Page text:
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Published on October 15th, 2009 | by john.weir

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Australian skills shortage “a risk to recovery”

Industry leaders in Australia are urging the Australian federal government to overhaul its skilled immigration program to address a looming shortage of workers.

Recent changes by DIAC to the skilled migration visa processing times have meant that many hundreds of applicants for visas have been told that they may have to wait up to 3 years and this is slated to impact on several massive projects announced for Western Australia, including the Gorgon gas development, expansion of the Pluto LNG plant and the development of the Mid-West iron ore region including the massive Gindalbie iron ore mine which will need upwards of 1500 workers during the construction stage.

The recent Australian Financial Review (afr.com.au) has stated that skills shortages are set to intensify in coming years.

The article calls for the Department of Immigration and Citizenship to urgently look at reviewing Australian visa policies to ensure that these shortages can be filled. More immigrants will be needed to work in Australia in industries such as energy, mining  and IT which, according to the review, face a major skills shortage unless something drastic is done to alleviate it.

Major Australian firms such as infrastructure giant United Group have also released warnings to the government that they will be facing skills shortages within 12 to 18 months.

The firm’s CEO Richard Leupen declared that the shortage has been brought about as a result of the tightening of the business visa rules. He says this has coincided with the company’s reduction in training programmes for staff in response to the recession.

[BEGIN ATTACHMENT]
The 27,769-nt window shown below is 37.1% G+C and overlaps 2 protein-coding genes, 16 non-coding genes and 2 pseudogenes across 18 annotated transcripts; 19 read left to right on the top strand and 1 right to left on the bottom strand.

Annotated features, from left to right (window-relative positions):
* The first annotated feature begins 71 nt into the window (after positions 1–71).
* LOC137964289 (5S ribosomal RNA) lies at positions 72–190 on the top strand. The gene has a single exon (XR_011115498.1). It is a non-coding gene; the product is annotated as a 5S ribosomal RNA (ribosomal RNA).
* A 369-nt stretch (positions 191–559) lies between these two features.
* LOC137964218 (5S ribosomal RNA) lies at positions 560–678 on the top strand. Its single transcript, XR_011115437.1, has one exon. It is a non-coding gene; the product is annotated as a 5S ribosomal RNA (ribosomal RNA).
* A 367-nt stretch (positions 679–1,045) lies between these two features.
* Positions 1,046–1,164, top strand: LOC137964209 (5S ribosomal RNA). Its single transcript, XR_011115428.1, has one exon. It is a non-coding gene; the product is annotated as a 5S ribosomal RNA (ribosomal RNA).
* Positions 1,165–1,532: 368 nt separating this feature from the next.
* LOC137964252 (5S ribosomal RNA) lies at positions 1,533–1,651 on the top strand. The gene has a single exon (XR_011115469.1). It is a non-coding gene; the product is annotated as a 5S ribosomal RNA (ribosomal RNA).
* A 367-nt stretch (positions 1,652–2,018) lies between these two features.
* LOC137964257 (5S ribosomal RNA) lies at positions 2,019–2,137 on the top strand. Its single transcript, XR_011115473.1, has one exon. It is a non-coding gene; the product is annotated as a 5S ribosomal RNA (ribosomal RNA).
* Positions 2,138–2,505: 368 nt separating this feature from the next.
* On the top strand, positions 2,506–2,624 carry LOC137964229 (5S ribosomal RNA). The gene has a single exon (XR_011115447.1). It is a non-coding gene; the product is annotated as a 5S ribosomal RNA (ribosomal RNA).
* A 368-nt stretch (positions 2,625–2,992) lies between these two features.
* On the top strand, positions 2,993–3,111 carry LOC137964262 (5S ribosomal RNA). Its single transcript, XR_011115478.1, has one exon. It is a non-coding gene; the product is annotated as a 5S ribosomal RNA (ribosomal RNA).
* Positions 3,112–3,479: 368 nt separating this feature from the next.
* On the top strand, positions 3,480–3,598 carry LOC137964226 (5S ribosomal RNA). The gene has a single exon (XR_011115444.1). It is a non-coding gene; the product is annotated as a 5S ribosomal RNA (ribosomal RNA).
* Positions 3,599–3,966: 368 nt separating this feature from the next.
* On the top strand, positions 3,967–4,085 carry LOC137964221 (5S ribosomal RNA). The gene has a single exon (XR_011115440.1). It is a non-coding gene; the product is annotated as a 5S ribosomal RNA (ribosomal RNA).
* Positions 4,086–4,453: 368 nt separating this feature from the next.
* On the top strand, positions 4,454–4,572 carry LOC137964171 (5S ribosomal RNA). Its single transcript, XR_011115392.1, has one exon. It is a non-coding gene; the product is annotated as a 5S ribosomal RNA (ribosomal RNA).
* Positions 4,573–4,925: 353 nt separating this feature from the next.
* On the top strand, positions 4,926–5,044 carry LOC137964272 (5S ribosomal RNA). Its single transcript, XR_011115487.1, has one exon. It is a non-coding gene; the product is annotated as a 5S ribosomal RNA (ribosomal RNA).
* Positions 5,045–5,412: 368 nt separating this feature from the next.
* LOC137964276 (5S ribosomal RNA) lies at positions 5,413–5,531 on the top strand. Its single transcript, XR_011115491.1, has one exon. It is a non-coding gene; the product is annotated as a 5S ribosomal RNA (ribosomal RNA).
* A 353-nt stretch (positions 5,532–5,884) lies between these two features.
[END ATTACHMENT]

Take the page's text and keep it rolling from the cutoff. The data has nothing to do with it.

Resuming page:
In the IT industry, the need is even more acute. A study, commissioned by Microsoft Australia, has found the IT industry will generate $21 billion for GDP by the end of 2013 but any potential growth could be stifled by the shortage of skilled labour.

Bruce Mills, chief executive of IT consultancy firm 3W, says as more IT work becomes available, such as the National Broadband Network, companies will struggle to grow and obtain new projects if the number of skilled workers remains flat.

“What has occurred is that everything that was done to avoid the global financial crisis has sort of spilled over, and so by the time any of the results were felt any issue that caused the crisis is over, and that is what has happened with the tightening of 457 visas.”



11 Responses to Australian skills shortage “a risk to recovery”

  1. Chris says:

    $90k ?? i wish, i earn $50k after 3 years study (I used to get more driving trucks)

  2. Pingback: Australia and New Zealand Magazine » Disabled software developer denied Australian migration visa

  3. Paul Tait says:

    I have just received a reply from the Minister of Immigration about the MODL list. Basically it said the the Department of Education, Employment and Workplace Relations is the major contributor to the list so I have written to Julia Gillard.

    The thing about the MODL that I really don’t like is that it puts C++ (my specialty) in the same category as C#. I explained that C++ used to rule the roost but now has to share with C# and Java so that alone means C++ jobs have decrease by 60%. I also explained that while I’m trying to break into the C# market my 20 years of industry experience are ranked lower than current C# Java skills.

    Do other people agree/disagree with me on my assesment of the decline in C++?